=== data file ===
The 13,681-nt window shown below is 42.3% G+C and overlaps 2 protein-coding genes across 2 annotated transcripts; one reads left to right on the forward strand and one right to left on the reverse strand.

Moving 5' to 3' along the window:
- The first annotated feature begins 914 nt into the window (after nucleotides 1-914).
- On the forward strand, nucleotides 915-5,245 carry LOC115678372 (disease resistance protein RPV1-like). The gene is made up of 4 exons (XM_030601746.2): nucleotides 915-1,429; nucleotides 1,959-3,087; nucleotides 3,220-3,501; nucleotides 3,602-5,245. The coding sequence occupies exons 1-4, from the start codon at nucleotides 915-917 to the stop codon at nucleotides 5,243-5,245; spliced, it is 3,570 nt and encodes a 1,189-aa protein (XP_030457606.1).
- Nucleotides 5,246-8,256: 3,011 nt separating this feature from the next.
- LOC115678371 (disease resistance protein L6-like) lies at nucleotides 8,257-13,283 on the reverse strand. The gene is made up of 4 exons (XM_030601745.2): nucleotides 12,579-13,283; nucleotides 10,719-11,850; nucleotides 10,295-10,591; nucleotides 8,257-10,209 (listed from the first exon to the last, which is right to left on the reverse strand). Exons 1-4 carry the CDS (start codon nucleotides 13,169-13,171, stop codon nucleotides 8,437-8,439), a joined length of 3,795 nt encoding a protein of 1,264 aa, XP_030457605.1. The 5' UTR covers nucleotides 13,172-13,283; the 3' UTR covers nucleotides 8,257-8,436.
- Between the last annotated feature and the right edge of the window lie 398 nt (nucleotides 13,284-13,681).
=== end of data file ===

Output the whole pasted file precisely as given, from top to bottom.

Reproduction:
The 13,681-nt window shown below is 42.3% G+C and overlaps 2 protein-coding genes across 2 annotated transcripts; one reads left to right on the forward strand and one right to left on the reverse strand.

Moving 5' to 3' along the window:
- The first annotated feature begins 914 nt into the window (after nucleotides 1-914).
- On the forward strand, nucleotides 915-5,245 carry LOC115678372 (disease resistance protein RPV1-like). The gene is made up of 4 exons (XM_030601746.2): nucleotides 915-1,429; nucleotides 1,959-3,087; nucleotides 3,220-3,501; nucleotides 3,602-5,245. The coding sequence occupies exons 1-4, from the start codon at nucleotides 915-917 to the stop codon at nucleotides 5,243-5,245; spliced, it is 3,570 nt and encodes a 1,189-aa protein (XP_030457606.1).
- Nucleotides 5,246-8,256: 3,011 nt separating this feature from the next.
- LOC115678371 (disease resistance protein L6-like) lies at nucleotides 8,257-13,283 on the reverse strand. The gene is made up of 4 exons (XM_030601745.2): nucleotides 12,579-13,283; nucleotides 10,719-11,850; nucleotides 10,295-10,591; nucleotides 8,257-10,209 (listed from the first exon to the last, which is right to left on the reverse strand). Exons 1-4 carry the CDS (start codon nucleotides 13,169-13,171, stop codon nucleotides 8,437-8,439), a joined length of 3,795 nt encoding a protein of 1,264 aa, XP_030457605.1. The 5' UTR covers nucleotides 13,172-13,283; the 3' UTR covers nucleotides 8,257-8,436.
- Between the last annotated feature and the right edge of the window lie 398 nt (nucleotides 13,284-13,681).